Review: BLACKPINK crafts an addicting and varied album with ‘BORN PINK’
Top Track: “Shut Down”
On “BORN PINK,” BLACKPINK creates an addicting album that melds elements of pop, hip-hop and rock, leaving listeners wanting more. Drawn from a wide range of locations and forged through years of preparation in K-pop’s trainee system, BLACKPINK has found a unique sound that draws from both the strengths of its members Lisa, Jennie, Rosé and Jisoo, as well as the combined production savvy of their agency, YG Entertainment, and producer Teddy Park.
For those unfamiliar with K-pop, the closest American equivalent to YG Entertainment’s role in BLACKPINK’s success would have to be Berry Gordy’s Motown Records throughout the ’60s and ’70s. Both labels put together groups based on the strengths of each member and provided assistance with the artists’ instrumentation, songwriting and production desires. This system brought musicians like The Supremes, Marvin Gaye and Stevie Wonder to the forefront of American popular music at their peaks. Motown and similar labels served as major inspirations for many South Korean entertainment companies. This tight-knit relationship between label and artist can lend a level of polish and consistency that is often harder to attain in bands that form in more traditional ways.
“BORN PINK” begins with its lead single, “Pink Venom,” a track that combines a hip-hop beat with traditional Korean instrumentation. “We wanted to relay our identity in the song as much as we could. Since ‘pink’ and ‘venom’ have contradicting images, we thought they were kind of reminiscent of us,” Jennie said of the song. “Pink Venom” combines the traditional feminine prettiness of the color pink with poison, emphasizing that the girl group’s music will go “straight to ya dome” like the titular poison it is compared to.
This is followed by another energetic track, “Shut Down,” which refreshingly samples Paganini’s 1826 violin melody, “La Campanella.” “Shut Down,” is a response to hate received during the group’s hiatus, affirming in the original Korean lyrics that “it’s not a comeback since we’ve never left.” The music video further underscores the group’s artistic progression, displaying sets from older videos with doors closing in front of them. The video ends with BLACKPINK entering an elevator as the members continue their rise.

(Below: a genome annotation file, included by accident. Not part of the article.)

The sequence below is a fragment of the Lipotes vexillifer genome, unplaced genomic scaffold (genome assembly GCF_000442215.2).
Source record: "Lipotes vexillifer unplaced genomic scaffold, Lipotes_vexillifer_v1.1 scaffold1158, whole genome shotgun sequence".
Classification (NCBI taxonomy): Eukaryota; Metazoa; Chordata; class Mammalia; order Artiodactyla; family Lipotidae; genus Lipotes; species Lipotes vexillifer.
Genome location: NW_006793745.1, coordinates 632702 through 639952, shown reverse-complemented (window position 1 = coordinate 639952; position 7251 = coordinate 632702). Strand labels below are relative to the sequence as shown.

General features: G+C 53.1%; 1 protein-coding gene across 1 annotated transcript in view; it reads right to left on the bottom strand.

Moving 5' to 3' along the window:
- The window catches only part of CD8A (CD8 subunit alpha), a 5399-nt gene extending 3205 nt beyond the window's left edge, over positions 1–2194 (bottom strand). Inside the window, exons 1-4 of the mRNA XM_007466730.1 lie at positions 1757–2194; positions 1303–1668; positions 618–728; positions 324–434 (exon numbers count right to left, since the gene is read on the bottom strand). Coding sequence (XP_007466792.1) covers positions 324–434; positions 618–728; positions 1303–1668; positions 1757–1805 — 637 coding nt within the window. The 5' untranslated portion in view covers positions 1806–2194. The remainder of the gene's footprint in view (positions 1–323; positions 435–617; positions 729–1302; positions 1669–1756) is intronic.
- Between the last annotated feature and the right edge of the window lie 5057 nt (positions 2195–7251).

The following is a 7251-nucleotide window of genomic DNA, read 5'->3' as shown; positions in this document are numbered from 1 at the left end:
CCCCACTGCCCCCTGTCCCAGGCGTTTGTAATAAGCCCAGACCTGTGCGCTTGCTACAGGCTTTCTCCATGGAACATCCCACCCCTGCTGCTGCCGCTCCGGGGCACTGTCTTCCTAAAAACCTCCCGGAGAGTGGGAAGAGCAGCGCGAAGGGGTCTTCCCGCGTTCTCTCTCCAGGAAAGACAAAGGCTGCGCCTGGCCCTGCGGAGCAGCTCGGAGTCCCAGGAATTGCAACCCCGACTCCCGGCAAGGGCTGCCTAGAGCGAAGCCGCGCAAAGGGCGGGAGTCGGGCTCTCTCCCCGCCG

However, the album is not solely an embrace of hip-hop stylings — in typical BLACKPINK style, they mix a range of genres to create a distinctive sound. “Yeah Yeah Yeah” uses a 90’s rock-influenced guitar riff before broadening the track with synth flourishes. The tight groove of the guitar riff contrasted with the over-the-top synth hits makes the song, almost entirely in Korean, an especially fun listen.
“Hard to Love” is an interesting inclusion on the group album as it is a solo from Rosé. It’s an anthemic track characterized by upbeat, danceable retro-pop instrumentation that sounds almost joyful until you listen to the lyrics, which detail an inability to fully commit to a relationship. That fundamental tension only increases the effectiveness of the song as Rosé warns someone to “keep [their] distance.”
BLACKPINK is not restricted to just making high energy songs — they can also succeed at emotional ballads, as seen on “The Happiest Girl,” sung entirely in English. The track deals with putting on a veil of happiness after a rejection, with Jisoo repeating “I can stop the tears if I want to” throughout the chorus. The pristine vocal lines throughout the song complement a melancholic piano performance to beautifully convey the feelings of masking one's true emotions to appear happy.
“BORN PINK” is a lush mixture of pop, hip-hop and rock with hypnotic vocals and polished production that only gets better after multiple listens. BLACKPINK’s confidence and delivery as a group shows how well they know each other’s strengths and leads to a balanced album that has no bad songs.
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